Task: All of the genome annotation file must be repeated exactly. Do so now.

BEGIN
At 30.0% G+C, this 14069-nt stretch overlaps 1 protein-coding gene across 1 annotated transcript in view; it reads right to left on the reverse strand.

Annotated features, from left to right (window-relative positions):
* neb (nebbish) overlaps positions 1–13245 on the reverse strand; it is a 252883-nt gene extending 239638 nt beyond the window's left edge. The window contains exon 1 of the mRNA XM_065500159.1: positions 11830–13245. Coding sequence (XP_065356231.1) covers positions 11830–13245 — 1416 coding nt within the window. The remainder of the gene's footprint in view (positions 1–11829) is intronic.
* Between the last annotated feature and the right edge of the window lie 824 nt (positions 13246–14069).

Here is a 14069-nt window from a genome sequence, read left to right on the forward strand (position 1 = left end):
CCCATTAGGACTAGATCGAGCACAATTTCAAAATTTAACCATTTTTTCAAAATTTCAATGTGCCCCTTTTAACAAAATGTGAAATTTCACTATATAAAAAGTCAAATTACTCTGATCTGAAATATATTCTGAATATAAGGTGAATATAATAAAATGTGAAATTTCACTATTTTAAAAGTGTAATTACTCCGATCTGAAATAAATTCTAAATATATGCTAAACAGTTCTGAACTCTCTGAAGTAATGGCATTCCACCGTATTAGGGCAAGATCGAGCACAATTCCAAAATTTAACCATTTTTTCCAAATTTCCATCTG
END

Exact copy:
At 30.0% G+C, this 14069-nt stretch overlaps 1 protein-coding gene across 1 annotated transcript in view; it reads right to left on the reverse strand.

Annotated features, from left to right (window-relative positions):
* neb (nebbish) overlaps positions 1–13245 on the reverse strand; it is a 252883-nt gene extending 239638 nt beyond the window's left edge. The window contains exon 1 of the mRNA XM_065500159.1: positions 11830–13245. Coding sequence (XP_065356231.1) covers positions 11830–13245 — 1416 coding nt within the window. The remainder of the gene's footprint in view (positions 1–11829) is intronic.
* Between the last annotated feature and the right edge of the window lie 824 nt (positions 13246–14069).

Here is a 14069-nt window from a genome sequence, read left to right on the forward strand (position 1 = left end):
CCCATTAGGACTAGATCGAGCACAATTTCAAAATTTAACCATTTTTTCAAAATTTCAATGTGCCCCTTTTAACAAAATGTGAAATTTCACTATATAAAAAGTCAAATTACTCTGATCTGAAATATATTCTGAATATAAGGTGAATATAATAAAATGTGAAATTTCACTATTTTAAAAGTGTAATTACTCCGATCTGAAATAAATTCTAAATATATGCTAAACAGTTCTGAACTCTCTGAAGTAATGGCATTCCACCGTATTAGGGCAAGATCGAGCACAATTCCAAAATTTAACCATTTTTTCCAAATTTCCATCTG